Daniel K. Falk
Prayer as a service to God by the people is one of the most far reaching of religious practices, forming a central part of the religious practice of Judaism, Christianity, and Islam; yet there is still much uncertainty about how this developed within Judaism and why. Scrolls from Qumran provide the most important corpus of evidence to shed light on the critical period during the days of the Second Temple. This article presents a case study for prayer in ancient Judaism. It is organized around the types of questions being asked: questions of definition and classification, textual questions, historical questions, questions concerning context, and questions of ideology and theology. There is a good deal of overlap between these categories, but they are be treated separately for heuristic purposes.
Alyssa M. Gray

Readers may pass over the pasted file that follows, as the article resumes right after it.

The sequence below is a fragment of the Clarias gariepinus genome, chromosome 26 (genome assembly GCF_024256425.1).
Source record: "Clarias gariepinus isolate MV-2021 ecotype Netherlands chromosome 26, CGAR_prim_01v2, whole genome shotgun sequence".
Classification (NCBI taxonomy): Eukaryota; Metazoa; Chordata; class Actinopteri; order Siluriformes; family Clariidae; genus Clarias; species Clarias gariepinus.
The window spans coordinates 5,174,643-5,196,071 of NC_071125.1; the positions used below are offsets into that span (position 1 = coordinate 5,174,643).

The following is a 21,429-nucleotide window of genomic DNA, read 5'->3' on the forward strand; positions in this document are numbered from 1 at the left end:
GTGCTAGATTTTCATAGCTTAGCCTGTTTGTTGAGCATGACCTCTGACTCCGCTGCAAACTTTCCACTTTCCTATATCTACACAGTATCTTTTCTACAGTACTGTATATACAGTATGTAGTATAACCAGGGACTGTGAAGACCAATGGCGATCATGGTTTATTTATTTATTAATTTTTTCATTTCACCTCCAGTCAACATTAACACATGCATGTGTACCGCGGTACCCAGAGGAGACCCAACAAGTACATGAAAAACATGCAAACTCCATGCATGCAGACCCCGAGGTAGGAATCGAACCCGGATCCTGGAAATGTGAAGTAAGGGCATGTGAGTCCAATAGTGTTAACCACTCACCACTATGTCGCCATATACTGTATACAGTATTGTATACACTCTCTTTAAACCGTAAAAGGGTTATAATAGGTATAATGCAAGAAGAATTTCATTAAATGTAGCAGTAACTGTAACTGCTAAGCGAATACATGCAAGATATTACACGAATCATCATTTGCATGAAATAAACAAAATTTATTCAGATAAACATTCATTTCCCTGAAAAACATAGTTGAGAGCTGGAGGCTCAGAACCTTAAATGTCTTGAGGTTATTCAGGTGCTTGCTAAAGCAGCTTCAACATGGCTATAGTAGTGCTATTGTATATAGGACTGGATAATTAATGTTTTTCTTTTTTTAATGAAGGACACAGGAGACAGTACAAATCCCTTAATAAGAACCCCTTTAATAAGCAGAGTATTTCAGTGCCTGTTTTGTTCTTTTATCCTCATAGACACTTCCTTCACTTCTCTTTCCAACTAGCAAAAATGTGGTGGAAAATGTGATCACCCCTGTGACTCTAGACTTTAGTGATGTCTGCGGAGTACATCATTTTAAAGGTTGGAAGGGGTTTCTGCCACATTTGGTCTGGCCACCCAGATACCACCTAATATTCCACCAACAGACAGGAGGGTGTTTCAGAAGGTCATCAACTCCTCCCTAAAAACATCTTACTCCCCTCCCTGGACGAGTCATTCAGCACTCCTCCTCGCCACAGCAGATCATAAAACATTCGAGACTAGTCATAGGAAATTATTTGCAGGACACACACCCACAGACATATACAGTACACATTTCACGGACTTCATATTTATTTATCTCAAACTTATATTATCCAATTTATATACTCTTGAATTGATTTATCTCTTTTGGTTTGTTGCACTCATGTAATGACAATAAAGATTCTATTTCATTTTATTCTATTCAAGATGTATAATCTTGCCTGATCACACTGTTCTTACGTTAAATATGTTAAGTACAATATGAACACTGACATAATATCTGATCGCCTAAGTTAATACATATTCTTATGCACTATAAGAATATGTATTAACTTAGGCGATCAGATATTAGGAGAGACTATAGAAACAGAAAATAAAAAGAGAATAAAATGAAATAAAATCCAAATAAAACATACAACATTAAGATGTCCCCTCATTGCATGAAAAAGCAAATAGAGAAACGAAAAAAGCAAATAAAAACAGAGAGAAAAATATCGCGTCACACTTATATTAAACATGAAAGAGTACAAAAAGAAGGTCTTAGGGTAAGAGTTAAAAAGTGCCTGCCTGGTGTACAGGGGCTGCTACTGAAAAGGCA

This chapter discusses a Jewish ethics of speech under the following headings: (1) Jewish legal and ethical norms pertaining to bad language and speech about other people; (2) holy speech; and (3) speech that is beneficial to society or other people. Throughout, special attention is given to the different voices within Jewish sacred literature, including voices that express ethical considerations bound to very particular historical contexts.
This chapter discusses music in Jewish contexts from the Bible until the present day. Music in Jewish religious life historically and at present includes cantillation of the Bible, the chanting of prayers, and synagogue song. Various forms of liturgical music developed among Ashkenazic Jews (Jews who lived in Europe) with nusach, modal chanting of prayers that was led by the chazzan. The artistically embellished prayer known as chazzanut is a unique musical and liturgical development. Sephardic and Mizrahi Jews (Jews whose heritage is in the Mediterranean and Middle East) adopted a range of musical styles from their surroundings. The adaptation of a known song in this region to religious poetry is known as piyyutim, a well established practice for hundreds of years. Comments on modern trends on a variety of issues conclude this chapter.